Foxboro's Future Uncertain
Foxboro's Future Uncertain
Nov. 20, 1998
FOXBORO, Mass. (AP) _ Gone will be the screaming fans, the tailgate parties and the painted faces, along with $840,000 in tax revenue. So what future has Foxboro as its NFL franchise heads to Hartford, Conn.?
``We survived before them, quite well, as a matter of fact,'' said Foxboro General Store owner Ron Haley, a 35-year area resident who predicted his business will do just fine without the New England Patriots hosting home games down the road.
The Patriots have been in Massachusetts since their formation in 1960, and relocated from the Boston area to Foxboro in 1971.
Under a memo of understanding signed by the team and Connecticut on Thursday, the Patriots are expected to begin playing in a new $350 million Hartford stadium in the fall of 2001.
Borrowing the $350 million will not hurt Connecticut's credit rating _ if the money can be recouped from revenue generated by the project, analysts said Friday.
Connecticut Gov. John G. Rowland has promised the project will be ``revenue neutral,'' meaning it will pay for itself over the 30-year life of the stadium lease.
Preliminary figures compiled by the accounting firm of KPMG Peat Marwick show the state will earn about $15.6 million dollars from stadium-related taxes during the first year, Rowland spokeswoman Nuala Forde said.
But analyst Arthur Dial, with Standard & Poor's, said it is far too early to say whether the project will truly pay for itself, or if it will have a positive impact on the state economy.
``Certainly, I don't think we've ever upgraded an entity because of a sports team moving in,'' Dial said. ``This is a situation where we will have to wait and see how it plays out.''
Massachusetts will lose more than $5 million a year in income and sales taxes from the team and its stadium concessions, according to state officials. Some put the number closer to $10 million.
Foxboro itself _ 25 miles southwest of Boston _ collects more than $840,000 in ticket revenue and parking permits. Officials estimate the stadium, also home to the New England Revolution, contributed more than $3.3 million annually to area businesses and charitable organizations.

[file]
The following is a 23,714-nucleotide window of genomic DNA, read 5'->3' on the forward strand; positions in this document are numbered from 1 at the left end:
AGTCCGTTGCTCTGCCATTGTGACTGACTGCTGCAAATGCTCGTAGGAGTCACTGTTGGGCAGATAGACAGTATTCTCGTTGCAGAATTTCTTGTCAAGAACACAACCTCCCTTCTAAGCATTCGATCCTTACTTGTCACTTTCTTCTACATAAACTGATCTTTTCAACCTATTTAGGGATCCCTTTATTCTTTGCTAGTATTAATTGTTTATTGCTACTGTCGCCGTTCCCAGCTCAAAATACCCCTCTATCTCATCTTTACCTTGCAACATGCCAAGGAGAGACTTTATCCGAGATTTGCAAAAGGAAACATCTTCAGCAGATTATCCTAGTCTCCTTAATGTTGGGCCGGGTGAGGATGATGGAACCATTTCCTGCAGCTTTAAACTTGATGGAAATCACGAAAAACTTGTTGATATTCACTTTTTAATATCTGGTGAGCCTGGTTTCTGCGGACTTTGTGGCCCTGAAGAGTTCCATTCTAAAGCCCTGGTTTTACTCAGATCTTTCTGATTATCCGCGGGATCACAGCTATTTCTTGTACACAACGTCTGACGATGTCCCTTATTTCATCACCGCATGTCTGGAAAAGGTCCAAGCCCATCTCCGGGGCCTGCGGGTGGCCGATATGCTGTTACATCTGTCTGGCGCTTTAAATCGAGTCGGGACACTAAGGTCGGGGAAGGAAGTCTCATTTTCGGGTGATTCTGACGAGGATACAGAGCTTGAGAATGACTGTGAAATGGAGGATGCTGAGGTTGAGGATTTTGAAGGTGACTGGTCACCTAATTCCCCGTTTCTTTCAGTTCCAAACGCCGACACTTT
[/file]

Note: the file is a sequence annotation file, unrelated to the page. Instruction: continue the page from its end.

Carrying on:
Owner Robert Kraft has yet to decide what will become of the 60,200-seat Foxboro Stadium, other than to say the Revolution will continue to play major league soccer there.
The planned move leaves western Massachusetts, once again, feeling less than patriotic toward Boston and not quite cozy with Hartford.
Springfield residents, for example, will be just 25 miles from the new Patriots home.
The prospect makes fan Rick Leshinski happy for himself but disgusted with his state.
``I think it stinks that Massachusetts has lost the team,'' he said during a break from his workout at the local YMCA. ``Massachusetts, I feel, just doesn't want to support their teams like they should.''
But you bet he'll be going to more games.
In the Boston area, nearer the Patriots' current home, fans are having an easier time sorting out their feelings. They pretty much boil down to regret and resentment.
Take Bostonian Dennis D. Doherty, a 32-year-old season ticket holder who hasn't missed a home game in five years.
The move to Hartford, about 100 miles from Boston, would break his streak. So much for his days of grilling steaks and serving lobster to his two brothers and half-dozen friends in the lots surrounding Foxboro Stadium.
He blames state House Speaker Thomas Finneran for blocking a proposal to build a new stadium in Massachusetts.
``If they would have put it to a vote within the Massachusetts community, I'm sure it would have passed,'' Doherty said.